44 years later, ‘LOVE’ ring returned to sister of Bucks County slaying victim
In 1977, Shaun Eileen Ritterson's mutilated body was found dumped on a hillside in Buckingham Township.
July 11 would have been Shaun Eileen Ritterson’s 65th birthday.
She only made it to age 20 when she was slain in 1977, her mutilated body found dumped on a wooded hillside in Buckingham Township. The case was never solved.
The occasion of that unmet birthday prompted Grace Ritterson Gordon to ask Bucks County District Attorney Matthew D. Weintraub if his detectives still had a distinctive gold ring her sister wore. It spelled out “LOVE,” with a diamond chip in the center of the letter “O.”
Weintraub’s detectives found the ring, kept as evidence in the cold case.
On Friday, Weintraub met privately with Gordon to return it.
“Returning Shaun’s ring to her family is the right thing to do,” Weintraub said in a statement his office released.
“To me, it signifies that no victim is ever forgotten. Our humanity is much more important [than] preserving a piece of evidence in an old, old case just for the sake of posterity.”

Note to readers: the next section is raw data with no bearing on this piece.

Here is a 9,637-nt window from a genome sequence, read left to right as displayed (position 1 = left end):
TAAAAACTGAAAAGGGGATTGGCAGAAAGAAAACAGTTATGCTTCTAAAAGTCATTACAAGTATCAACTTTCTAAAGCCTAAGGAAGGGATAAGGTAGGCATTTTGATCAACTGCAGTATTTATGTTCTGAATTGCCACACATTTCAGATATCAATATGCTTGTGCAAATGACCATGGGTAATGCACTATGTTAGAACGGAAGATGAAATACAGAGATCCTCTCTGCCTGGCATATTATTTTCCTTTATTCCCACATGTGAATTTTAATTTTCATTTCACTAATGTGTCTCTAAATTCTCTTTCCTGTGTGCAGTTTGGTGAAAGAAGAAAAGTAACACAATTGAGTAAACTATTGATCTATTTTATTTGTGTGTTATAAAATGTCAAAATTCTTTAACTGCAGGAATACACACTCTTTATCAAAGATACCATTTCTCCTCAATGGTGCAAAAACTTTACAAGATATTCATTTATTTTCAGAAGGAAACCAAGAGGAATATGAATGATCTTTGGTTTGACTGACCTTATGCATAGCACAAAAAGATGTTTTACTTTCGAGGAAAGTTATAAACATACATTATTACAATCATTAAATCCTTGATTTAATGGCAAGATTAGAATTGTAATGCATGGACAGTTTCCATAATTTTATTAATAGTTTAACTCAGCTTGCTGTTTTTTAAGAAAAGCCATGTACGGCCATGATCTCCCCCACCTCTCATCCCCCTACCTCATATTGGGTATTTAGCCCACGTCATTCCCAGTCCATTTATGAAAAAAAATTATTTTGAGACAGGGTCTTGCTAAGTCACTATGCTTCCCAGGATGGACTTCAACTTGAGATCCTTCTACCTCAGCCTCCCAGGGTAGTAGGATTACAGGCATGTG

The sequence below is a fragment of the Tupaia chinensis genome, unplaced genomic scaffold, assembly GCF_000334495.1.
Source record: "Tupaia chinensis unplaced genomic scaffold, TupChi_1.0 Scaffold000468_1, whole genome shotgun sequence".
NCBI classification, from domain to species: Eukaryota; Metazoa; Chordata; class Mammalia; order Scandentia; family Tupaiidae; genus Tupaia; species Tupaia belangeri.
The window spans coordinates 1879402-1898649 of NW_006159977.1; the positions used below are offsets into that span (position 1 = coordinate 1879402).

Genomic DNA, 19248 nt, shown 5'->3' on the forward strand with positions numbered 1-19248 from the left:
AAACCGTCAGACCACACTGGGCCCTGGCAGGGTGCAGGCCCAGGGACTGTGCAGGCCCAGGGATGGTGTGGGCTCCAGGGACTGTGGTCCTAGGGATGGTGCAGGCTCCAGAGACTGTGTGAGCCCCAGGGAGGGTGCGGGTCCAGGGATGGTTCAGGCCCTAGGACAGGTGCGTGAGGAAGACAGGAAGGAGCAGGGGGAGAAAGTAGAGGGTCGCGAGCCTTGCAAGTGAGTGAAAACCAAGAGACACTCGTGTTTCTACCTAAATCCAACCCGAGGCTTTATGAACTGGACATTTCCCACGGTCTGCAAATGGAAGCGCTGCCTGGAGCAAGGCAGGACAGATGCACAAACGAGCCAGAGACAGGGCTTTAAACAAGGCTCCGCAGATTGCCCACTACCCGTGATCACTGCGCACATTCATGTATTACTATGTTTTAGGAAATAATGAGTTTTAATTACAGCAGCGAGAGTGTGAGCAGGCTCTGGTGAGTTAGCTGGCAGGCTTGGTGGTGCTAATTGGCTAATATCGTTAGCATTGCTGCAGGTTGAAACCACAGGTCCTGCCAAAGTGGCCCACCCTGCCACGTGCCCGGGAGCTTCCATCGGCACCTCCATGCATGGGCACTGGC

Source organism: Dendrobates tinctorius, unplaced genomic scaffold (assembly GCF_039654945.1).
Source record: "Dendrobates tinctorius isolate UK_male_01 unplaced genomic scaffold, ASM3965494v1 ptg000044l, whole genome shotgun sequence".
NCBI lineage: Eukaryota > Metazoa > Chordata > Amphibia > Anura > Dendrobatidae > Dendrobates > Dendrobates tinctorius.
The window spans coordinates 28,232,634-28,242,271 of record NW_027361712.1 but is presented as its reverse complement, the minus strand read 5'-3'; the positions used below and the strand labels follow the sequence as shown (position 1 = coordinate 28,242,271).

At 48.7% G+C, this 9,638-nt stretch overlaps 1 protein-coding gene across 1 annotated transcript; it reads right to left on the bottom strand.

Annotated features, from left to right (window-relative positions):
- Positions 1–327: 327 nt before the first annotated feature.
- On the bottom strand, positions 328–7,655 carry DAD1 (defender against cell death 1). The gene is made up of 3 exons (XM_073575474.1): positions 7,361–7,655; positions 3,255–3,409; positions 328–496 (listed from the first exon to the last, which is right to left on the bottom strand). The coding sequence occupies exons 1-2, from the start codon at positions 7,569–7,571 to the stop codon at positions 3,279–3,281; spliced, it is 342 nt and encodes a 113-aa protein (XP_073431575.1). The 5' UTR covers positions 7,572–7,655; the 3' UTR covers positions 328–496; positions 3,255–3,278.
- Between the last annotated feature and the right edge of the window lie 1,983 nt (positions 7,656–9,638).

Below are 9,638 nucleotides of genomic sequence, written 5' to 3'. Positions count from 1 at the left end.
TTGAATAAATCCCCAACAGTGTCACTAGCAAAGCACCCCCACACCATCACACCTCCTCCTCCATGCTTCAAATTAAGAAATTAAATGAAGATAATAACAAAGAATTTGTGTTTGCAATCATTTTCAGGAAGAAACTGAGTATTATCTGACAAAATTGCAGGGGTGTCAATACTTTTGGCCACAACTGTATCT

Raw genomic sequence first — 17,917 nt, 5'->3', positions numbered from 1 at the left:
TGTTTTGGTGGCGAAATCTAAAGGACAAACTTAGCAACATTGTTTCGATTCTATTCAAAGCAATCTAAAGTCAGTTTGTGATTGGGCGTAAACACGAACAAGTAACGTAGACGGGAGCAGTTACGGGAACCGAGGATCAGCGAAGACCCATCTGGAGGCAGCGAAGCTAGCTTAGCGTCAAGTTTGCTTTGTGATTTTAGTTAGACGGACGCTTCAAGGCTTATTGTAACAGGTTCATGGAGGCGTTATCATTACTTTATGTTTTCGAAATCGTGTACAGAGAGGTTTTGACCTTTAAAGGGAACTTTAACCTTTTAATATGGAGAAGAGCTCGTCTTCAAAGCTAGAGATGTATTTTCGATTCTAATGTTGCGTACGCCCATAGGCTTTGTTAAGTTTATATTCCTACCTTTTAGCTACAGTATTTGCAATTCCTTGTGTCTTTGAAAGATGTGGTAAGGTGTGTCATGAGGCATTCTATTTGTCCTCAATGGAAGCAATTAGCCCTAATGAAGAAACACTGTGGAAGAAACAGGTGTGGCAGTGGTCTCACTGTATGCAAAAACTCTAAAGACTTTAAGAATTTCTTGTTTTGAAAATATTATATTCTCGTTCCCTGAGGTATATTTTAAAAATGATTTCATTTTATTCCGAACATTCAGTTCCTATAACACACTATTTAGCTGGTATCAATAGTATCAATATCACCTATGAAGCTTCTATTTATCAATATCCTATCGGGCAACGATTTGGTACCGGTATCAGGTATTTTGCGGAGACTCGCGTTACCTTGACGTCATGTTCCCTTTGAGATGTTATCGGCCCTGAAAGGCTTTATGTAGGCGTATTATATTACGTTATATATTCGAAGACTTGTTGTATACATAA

In pictures released by his office, Weintraub is seen giving the ring to Gordon, and then they hug.
“I was ecstatic,” she said in comments released by Weintraub’s office. “I told my mom, and she was very, very excited. She doesn’t wear jewelry but of course she wants to see it. I am going to get it cleaned up and I am going to wear it on a necklace to bring her closer to my heart.”
She added, “I can’t imagine the pain my mother and my father endured.”
Gordon, who has two other siblings, said she now has three children of her own.
She said she coped with the loss of her sister by focusing on the good memories they had growing up in Bristol Borough.
“I look past the horrific crime that it was because that didn’t define my sister. That is not who she was. That is how her life ended, but that is not who she was,” Gordon said.
She asked Weintraub if he would someday accompany her to the hillside where her sister’s body was found. He agreed.
The murder case went cold until it was reopened nearly a decade ago. But the prime suspect — who was reported at the time to be Ritterson’s uncle, Harry Ritterson — died of prostate cancer, and other investigative leads, including an inconclusive DNA test, were exhausted.
If anyone has information helpful about the case, they can contact the District Attorney’s Office at 215-348-6354.